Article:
The fewer people that know about your party, the less that people will try to crash it. The same logic applies to your online events. Ensure that you’re marketing only to the people who want to hear from you by using ultra-targeted marketing tactics—think email lists, cross-promotion, sponsored social media posts. This way, you’re less likely to attract competitors, trolls and others predatory entities. 

Pick the Right Online Event Software 

For more peace of mind, pick a software with a high volume of good reviews speaking to its security. During the sales process, ask how they process and store attendee and event information, what webinar room security features are available to presenters and whether multiple people can access the event with the same URL. 

But security concerns don’t stop once your session starts. We’ve all heard about scammers sneaking into private online events and meetings, so combat those concerns upfront with your webinar software’s security settings.

So pick an online event software that offers a range of security options to limit your audience size and visibility, unwanted audience interactions and remove unwelcome participants as necessary. Some features available on BigMarker include: 

  1. Domain Allow List / Deny List - This features allows hosts to block email addresses from certain domains from registering. This is a great way to block competitors. You can also require people use their work email by blocking Gmail and Hotmail addresses, which prevents trolls from entering your event as well.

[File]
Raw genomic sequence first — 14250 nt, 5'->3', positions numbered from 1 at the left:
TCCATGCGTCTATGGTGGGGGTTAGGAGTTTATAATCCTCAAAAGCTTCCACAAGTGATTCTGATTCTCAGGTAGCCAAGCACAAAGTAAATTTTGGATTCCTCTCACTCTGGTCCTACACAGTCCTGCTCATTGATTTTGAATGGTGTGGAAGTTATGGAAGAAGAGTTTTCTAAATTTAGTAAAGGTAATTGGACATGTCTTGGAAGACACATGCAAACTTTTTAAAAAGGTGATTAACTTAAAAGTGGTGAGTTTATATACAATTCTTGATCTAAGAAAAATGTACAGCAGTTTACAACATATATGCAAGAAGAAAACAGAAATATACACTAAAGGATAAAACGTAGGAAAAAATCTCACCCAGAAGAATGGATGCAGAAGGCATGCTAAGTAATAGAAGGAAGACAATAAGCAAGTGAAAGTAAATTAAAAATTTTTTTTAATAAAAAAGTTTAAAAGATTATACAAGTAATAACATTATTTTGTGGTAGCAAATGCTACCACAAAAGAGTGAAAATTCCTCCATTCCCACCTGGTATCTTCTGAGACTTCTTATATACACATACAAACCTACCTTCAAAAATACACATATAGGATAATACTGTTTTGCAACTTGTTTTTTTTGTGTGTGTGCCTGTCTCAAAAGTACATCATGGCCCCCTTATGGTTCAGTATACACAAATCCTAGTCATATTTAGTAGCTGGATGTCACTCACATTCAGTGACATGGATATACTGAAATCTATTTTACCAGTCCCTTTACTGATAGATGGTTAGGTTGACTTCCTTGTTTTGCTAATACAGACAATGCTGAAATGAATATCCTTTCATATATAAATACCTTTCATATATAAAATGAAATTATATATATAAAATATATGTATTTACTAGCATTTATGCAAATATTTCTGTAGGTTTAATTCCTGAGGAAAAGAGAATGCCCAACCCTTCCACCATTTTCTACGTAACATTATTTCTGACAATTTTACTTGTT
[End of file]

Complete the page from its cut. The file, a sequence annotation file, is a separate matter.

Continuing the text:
2. Use The Waiting Room → If participants log into a BigMarker webinar before its scheduled start time, they’re placed in a waiting room until the session begins. Presenters then have the option of manually allowing attendees to enter the session, giving them another layer of control over their audience and security. 
  3. Use multiple hosts → Recruiting a co-host to monitor the crowd for any suspicious activity. This person will have the same permissions and privileges within the webinar software as the presenter, so they can remove participants without derailing the main programming. 
  4. Disable private chat with presenters → Prevent intruders from initiating spammy private chats to presenters or individuals in the audience a great BigMarker feature!
  5. Disable attendee mics, webcams and sharing settings → On BigMarker and other platforms, hosts can disable their audience’s mics, cameras and sharing settings, all of which prevent audience members from inadvertently disclosing personal information or putting others in uncomfortable situations. You can also set up BigMarker webinars so that only presenters can share mics and cameras, adding another layer of security and keeps the session on track topicwise.
  6. Remove violators → Presenters and admins can remove violators from the webinar room with the click of a button on BigMarker—and stop problems before they start.  
  7. Include paid tickets. Charging people money tends to deter cybersecurity attacks (and you can sell multi-tier tickets right within BigMarker or integrate with Zapier, Hubspot, etc.!)